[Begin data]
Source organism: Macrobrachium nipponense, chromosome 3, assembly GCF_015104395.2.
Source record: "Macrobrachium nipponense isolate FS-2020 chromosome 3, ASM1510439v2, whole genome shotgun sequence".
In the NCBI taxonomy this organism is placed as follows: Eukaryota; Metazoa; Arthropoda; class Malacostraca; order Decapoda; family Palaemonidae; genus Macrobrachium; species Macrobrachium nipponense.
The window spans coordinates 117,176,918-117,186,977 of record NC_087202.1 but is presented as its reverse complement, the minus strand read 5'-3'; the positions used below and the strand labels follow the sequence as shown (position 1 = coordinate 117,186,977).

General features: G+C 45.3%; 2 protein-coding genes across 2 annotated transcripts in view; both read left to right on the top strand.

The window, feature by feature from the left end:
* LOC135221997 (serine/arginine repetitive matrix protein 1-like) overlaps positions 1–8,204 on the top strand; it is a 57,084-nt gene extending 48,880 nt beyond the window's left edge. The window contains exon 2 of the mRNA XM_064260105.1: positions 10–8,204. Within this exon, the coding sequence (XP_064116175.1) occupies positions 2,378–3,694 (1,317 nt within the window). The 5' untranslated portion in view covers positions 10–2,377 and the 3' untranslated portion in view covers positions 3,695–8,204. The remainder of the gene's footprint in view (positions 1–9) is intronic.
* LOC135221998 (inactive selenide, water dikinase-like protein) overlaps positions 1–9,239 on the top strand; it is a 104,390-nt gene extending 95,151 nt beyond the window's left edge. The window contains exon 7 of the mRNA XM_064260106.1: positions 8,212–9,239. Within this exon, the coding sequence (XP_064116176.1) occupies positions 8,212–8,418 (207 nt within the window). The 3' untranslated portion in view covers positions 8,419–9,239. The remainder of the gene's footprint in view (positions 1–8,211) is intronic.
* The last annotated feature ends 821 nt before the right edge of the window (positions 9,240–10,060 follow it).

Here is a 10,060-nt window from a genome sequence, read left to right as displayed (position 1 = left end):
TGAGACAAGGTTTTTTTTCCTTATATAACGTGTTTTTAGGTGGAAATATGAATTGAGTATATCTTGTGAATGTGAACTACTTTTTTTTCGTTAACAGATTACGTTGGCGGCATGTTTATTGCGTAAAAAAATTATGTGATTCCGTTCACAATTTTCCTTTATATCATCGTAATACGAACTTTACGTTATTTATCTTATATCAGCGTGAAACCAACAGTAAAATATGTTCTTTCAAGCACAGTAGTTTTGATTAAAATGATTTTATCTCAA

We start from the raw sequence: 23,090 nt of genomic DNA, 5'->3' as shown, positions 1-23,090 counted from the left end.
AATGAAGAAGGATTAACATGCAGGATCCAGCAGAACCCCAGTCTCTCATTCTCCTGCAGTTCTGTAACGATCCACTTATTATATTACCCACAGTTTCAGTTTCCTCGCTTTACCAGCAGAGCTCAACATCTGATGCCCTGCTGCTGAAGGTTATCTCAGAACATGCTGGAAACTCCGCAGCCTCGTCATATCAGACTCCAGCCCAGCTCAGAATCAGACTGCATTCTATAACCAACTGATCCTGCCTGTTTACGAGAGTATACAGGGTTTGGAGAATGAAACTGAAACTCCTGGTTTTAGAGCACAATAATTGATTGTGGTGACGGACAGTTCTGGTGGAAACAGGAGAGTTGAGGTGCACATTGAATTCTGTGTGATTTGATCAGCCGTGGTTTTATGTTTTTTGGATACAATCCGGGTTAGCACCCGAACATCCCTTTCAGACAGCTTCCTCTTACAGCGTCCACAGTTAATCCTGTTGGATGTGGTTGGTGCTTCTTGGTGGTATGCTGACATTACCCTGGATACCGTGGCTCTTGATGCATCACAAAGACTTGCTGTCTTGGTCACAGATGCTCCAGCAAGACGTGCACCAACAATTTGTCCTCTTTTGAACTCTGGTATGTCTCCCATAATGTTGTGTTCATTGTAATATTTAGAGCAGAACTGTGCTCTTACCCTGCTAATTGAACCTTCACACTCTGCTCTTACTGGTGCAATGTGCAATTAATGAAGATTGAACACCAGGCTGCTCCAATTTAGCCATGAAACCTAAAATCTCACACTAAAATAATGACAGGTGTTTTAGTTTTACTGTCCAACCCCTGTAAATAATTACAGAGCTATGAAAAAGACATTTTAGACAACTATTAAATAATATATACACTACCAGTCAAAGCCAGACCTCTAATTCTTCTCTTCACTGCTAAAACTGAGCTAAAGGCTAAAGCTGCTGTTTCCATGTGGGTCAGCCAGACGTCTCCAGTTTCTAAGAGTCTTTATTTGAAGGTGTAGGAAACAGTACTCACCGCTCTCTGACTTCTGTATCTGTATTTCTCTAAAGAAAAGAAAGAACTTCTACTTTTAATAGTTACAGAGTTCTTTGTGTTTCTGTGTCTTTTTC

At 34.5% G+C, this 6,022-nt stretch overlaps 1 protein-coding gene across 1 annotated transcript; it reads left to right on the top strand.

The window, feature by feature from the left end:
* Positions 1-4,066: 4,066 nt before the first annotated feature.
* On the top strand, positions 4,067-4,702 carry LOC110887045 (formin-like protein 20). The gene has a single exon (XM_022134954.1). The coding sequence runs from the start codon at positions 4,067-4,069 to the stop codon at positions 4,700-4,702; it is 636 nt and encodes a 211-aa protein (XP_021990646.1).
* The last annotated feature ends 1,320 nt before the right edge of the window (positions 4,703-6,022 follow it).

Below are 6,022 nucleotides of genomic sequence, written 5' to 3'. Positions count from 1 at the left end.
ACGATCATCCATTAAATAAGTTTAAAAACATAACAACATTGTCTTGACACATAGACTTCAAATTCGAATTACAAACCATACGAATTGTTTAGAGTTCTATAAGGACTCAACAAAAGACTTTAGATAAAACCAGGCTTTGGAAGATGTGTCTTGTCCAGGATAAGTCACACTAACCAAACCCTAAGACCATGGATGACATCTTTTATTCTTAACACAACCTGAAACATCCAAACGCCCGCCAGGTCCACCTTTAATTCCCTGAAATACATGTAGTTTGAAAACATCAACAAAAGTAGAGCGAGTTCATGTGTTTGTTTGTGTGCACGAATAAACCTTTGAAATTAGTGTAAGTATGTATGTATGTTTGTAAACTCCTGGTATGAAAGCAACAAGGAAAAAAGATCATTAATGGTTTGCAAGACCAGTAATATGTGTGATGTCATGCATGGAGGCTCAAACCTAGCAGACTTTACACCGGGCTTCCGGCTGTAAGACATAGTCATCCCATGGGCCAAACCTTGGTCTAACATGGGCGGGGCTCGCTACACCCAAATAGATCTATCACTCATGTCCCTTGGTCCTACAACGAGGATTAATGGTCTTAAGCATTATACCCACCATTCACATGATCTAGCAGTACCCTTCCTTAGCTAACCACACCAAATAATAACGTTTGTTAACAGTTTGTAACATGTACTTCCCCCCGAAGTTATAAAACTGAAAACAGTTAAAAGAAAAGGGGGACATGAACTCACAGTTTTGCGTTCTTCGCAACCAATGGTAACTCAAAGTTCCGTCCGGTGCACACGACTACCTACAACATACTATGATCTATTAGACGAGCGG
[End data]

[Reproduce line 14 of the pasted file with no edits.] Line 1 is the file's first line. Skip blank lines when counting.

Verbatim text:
At 34.5% G+C, this 6,022-nt stretch overlaps 1 protein-coding gene across 1 annotated transcript; it reads left to right on the top strand.